According to research published by CSO Insights, less than half of all forecasted sales opportunities actually result in a sales win. This lack of accuracy is a nightmare for most companies, as sales forecasts are one of the primary ways to predict revenue. The root of the sales forecasting problem is not lack of data – most sales teams employ some form of analytics to build their forecasts. The problem is bad data.
The modern tech boom has produced an enormous amount of change to enterprise business models. Every aspect of the enterprise has been examined and targeted for disruption by startups and established titans alike. Some departments like IT, advertising and marketing have been experiencing upheaval for years. But sales organizations have remained mostly unchanged until very recently. For any company that relies on teams of salespeople to drive revenue, there are a number of tectonic shifts occurring that stand to turn the practice on its head.
Sales teams create some of the most valuable data of any department in a business, because theirs is the data that shows exactly when and how revenue is generated. When examined thoroughly and through multiple lenses, this data can often point to ways that an entire company can be improved. There are four key sales metrics to capture, analyze and compare in order to optimize a business:
Aaron Ross created an industry when he wrote his book called “Predictable Revenue”. In it, he advocated the use of specialized prospecting, or Sales Development, teams as a device to provide a predictable growth curve for a company. Most companies nowadays are adopting these teams not as a means to achieve predictable revenue, but as a pre-requisite to achieving any revenue.
I’m proud to welcome Don Otvos as our VP of Inside Sales and Sales Operations at Datahug. Don has over 20 years’ experience in high-tech sales leadership at companies like Yammer and App Annie. It is a huge moment for us as Don is one of the best known and well respected Sales Operations professionals in Silicon Valley.
We’ve all had situations where a salesperson leaves your company, you divvy up his or her deals among the team, and those deals wither on the vine because no one knows the key contacts or the real state of the deal. All of the time and effort spent generating that lead, qualifying it as a real deal, and bringing it to a certain stage of engagement is wasted, let alone the potential revenue.
How can you best manage the loss of a good rep?
It’s the beginning of a New Year and everywhere you look there are signs for cleanses, detoxes and fasts to jump-start 2015. Starting with a clean slate doesn’t just apply to personal health and is often overlooked in sales organizations.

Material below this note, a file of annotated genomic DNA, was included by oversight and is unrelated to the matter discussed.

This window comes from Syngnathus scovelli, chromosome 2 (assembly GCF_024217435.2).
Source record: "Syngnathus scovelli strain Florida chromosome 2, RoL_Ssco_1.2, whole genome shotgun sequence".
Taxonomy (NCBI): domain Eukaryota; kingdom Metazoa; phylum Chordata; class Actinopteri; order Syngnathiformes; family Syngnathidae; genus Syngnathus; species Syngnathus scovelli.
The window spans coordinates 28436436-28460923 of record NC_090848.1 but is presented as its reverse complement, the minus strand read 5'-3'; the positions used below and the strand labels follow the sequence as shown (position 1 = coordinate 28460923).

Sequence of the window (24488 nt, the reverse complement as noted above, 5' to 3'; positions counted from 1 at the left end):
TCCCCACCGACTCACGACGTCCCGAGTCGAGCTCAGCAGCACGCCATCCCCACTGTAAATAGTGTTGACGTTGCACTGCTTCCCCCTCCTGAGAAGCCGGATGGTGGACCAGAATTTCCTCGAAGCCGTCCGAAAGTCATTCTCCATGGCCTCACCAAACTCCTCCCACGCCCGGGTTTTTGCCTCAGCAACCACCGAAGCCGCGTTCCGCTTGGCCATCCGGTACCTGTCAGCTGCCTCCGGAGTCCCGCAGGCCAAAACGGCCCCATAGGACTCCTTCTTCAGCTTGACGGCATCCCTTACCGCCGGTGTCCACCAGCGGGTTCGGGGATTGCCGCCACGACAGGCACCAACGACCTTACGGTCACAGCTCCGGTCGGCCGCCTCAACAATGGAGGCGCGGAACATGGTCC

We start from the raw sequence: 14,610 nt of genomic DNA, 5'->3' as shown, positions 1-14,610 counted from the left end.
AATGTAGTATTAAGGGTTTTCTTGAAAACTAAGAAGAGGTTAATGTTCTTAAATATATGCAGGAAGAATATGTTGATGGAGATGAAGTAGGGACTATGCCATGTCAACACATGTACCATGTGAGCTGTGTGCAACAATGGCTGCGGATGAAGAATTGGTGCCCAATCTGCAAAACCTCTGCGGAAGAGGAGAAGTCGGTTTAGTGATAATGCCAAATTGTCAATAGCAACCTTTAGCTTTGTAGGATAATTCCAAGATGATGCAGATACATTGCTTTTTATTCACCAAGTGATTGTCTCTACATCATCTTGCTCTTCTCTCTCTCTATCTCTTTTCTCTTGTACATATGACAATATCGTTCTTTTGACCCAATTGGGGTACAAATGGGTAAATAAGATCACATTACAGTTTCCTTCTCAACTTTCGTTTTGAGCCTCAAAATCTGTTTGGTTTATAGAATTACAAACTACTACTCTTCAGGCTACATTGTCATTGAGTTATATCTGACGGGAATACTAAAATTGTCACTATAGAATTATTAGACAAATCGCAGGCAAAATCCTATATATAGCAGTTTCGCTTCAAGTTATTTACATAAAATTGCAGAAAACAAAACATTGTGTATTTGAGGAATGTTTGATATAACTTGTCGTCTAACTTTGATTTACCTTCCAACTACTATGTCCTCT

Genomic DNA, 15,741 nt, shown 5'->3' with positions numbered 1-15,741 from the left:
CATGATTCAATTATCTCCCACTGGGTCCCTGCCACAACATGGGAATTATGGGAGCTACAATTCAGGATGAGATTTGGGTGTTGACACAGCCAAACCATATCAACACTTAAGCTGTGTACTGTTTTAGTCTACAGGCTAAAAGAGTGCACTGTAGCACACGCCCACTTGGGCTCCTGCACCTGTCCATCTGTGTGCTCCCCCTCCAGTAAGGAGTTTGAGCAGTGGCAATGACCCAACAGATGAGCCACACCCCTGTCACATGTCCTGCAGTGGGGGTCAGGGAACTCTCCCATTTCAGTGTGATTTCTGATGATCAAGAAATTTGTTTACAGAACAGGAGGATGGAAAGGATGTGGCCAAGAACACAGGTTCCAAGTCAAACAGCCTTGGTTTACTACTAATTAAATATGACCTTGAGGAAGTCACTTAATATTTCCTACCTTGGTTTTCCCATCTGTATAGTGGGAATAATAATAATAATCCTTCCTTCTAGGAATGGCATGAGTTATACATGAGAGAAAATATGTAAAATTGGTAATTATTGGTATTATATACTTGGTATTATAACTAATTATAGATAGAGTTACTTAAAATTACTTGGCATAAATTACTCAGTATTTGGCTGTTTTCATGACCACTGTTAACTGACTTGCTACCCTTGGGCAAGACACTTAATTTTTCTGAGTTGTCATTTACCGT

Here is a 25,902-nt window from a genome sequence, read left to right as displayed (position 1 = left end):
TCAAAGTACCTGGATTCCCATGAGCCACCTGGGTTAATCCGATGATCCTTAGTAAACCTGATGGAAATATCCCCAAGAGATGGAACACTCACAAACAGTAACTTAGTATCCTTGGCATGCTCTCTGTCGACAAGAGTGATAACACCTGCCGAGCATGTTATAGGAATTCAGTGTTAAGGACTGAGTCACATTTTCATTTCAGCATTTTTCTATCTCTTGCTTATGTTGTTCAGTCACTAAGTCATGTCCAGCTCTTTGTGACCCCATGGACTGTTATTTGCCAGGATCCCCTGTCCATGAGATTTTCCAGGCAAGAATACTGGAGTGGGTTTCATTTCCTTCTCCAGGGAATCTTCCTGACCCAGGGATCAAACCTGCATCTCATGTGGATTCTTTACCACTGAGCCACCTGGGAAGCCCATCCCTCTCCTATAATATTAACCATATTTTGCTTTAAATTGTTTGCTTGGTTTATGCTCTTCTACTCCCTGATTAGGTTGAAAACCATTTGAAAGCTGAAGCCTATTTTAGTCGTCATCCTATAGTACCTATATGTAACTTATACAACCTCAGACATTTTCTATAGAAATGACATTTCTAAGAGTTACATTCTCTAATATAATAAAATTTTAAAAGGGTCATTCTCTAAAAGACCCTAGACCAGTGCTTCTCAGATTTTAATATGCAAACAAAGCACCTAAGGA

Unfortunately, many pipeline reports are a little unhealthy right now, as deals that didn’t close last month ended up being pushed into the new quarter. Now you’re struggling to tell the difference between the opportunities that have a realistic chance of success and the ones that are well past their sell-by date.
How do sales managers know how much quality pipeline they really have?
Seth Godin wrote the book on quitting. “The Dip” describes how, in life, you can be more successful by picking your battles. His philosophy is that people need to learn the difference between what he calls “Dips” and “Cliffs”.
“Dips” are scenarios where it is worth being persistent. There may be no reward in the short run, but perseverance pays off over time. “Cliffs”, on the other hand, are situations where no amount of additional effort will lead to success.
So, how do you know when to quit on a sales prospect?
Many sales execs believe there is an ideal activity plan for deals of particular sizes and complexities. They put a lot of effort both into developing a taxonomy to classify each deal, and also writing detailed programs to work those deals. If only they can prescribe the milestones, triggers, and next steps, their salespeople ought to be able to close more deals faster.
Is a fully prescribed sales process always the best approach?
I started my career in a sales recruiting role with an innovative startup that set out to provide guidance and opportunities for salespeople, and to council and support rapidly growing Silicon Valley tech companies.
In talking with possibly thousands of sales professionals, I heard a common theme in what they were looking for in a new opportunity. They wanted money (no surprise there), but they also wanted support, a place where they can hit their number and – this is big – not to be micro-managed. Salespeople dread those tedious weekly meetings with over-zealous sales leadership where they walk through every opportunity and discuss the progress or lack of progress with every deal in the pipeline. At the end of the day, a salesperson wants to close as many deals as possible without having someone breathing down their neck.